Letters to the Editor: Letter to the Editor
To the Editor
I read with interest the debate on the role of goal-directed fluid therapy (GDFT) in the context of enhanced recovery after surgery (ERAS) protocols.1,2 A meta-analysis on this topic has been published in the time between acceptance and publication of these articles in Anesthesia & Analgesia.3 The pooled analysis suggested that ERAS pathways and improved perioperative care of surgical patients have lessened the impact of GDFT on postoperative outcomes. This raised the question of whether GDFT was beneficial in an ERAS setting. However, there was huge variation between clinical trials in the method of deploying GDFT. Notably, esophageal Doppler monitoring was used in 9 of 10 (90%) ERAS pathway trials but in only 3 of 13 (23%) trials conducted in a traditional care setting.
The discussion in this journal highlighted the different technologies used to measure stroke volume and cardiac output and how there is poor agreement between monitors. However, this factor appears to be more important than previously thought. A recent study found that different devices varied widely in their accuracy and sensitivity to detect a statistically significant change in stroke volume.4 The LiDCOrapid (LiDCO, London, UK) was able to detect this change after a 2.5% blood loss, the USCOM 1A (USCOM, Sydney, NSW, Australia) at 7.5%, and the CardioQ esophageal Doppler (Deltex Medical, Chichester, West Sussex, UK) and Vigileo FloTrac at (Edwards Lifesciences, Irvine) 12.5%. Mean stroke volume at baseline also varied from 90.8 to 138.9 mL depending on the device used. This was despite being deployed in young, healthy volunteers without the physiologic derangements of surgery, which may compound device-related inaccuracies.
To date, systematic reviews of perioperative GDFT have all failed to consider the actual method of delivery as a distinct category of analysis. As such, studies using a multitude of different devices have been included in pooled analysis. It is clear that GDFT needs to be considered in relation to the method of delivery and devices are not interchangeable. In addition, it is important to remember that national guidelines in the United Kingdom recommend esophageal Doppler monitoring and not GDFT in general. It would be misleading, as has been done, to challenge this using evidence from non-esophageal Doppler monitoring trials. Device variability is only part of the high degree of heterogeneity, which exists between study groups and within studies. The added nuance that these monitors may not all be equally able to accurately and reliably track changes in stroke volume makes the controversies surrounding perioperative GDFT even harder to untangle. Large-scale randomized controlled trials that tackle these issues would be better placed to clarify uncertainties than systematic reviews that continue to combine highly heterogeneous trials with multiple confounding factors.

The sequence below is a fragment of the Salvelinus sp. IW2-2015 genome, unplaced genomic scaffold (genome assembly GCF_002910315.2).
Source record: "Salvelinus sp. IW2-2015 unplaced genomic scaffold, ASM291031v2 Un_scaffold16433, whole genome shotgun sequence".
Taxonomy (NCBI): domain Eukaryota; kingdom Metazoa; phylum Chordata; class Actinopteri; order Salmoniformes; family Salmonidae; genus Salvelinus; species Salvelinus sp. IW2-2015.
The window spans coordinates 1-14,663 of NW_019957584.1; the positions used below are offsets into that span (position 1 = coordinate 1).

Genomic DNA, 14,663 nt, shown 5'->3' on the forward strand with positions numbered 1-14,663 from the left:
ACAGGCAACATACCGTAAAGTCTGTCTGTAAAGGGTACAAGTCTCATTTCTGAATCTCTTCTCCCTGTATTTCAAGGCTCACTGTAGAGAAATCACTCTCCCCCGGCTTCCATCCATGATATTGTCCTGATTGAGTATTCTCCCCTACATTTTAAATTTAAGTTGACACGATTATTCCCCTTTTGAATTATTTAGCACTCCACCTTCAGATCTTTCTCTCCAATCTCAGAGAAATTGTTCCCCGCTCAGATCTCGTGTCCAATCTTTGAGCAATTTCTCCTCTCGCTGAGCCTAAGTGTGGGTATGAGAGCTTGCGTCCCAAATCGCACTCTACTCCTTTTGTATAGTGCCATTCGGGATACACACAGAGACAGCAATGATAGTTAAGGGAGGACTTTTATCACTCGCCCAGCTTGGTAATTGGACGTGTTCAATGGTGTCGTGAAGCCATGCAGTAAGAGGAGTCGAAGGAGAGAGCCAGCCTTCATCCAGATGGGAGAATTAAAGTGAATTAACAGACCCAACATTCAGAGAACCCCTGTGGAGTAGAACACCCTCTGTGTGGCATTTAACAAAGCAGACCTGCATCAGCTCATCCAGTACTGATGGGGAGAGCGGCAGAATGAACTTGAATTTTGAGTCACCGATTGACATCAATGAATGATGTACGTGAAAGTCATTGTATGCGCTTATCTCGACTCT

Chengyuan Zhang, BSc, MBBSDepartment of Anaesthesia, Critical Care and Pain MedicineUniversity of EdinburghRoyal Infirmary of EdinburghEdinburgh, UKc.firstname.lastname@example.org
1. Cannesson M, Gan TJ. PRO: perioperative goal-directed fluid therapy is an essential element of an enhanced recovery protocol. Anesth Analg. 2016;122:12581260.
2. Joshi GP, Kehlet H. CON: perioperative goal-directed fluid therapy is an essential element of an enhanced recovery protocol? Anesth Analg. 2016;122:12611263.
3. Rollins KE, Lobo DN. Intraoperative goal-directed fluid therapy in elective major abdominal surgery: a meta-analysis of randomized controlled trials. Ann Surg. 2016;263:465476.
4. O’Loughlin E, Ward M, Crossley A, Hughes R, Bremner AP, Corcoran T. Evaluation of the utility of the Vigileo FloTrac(™), LiDCO(™), USCOM and CardioQ(™) to detect hypovolaemia in conscious volunteers: a proof of concept study. Anaesthesia. 2015;70:142149.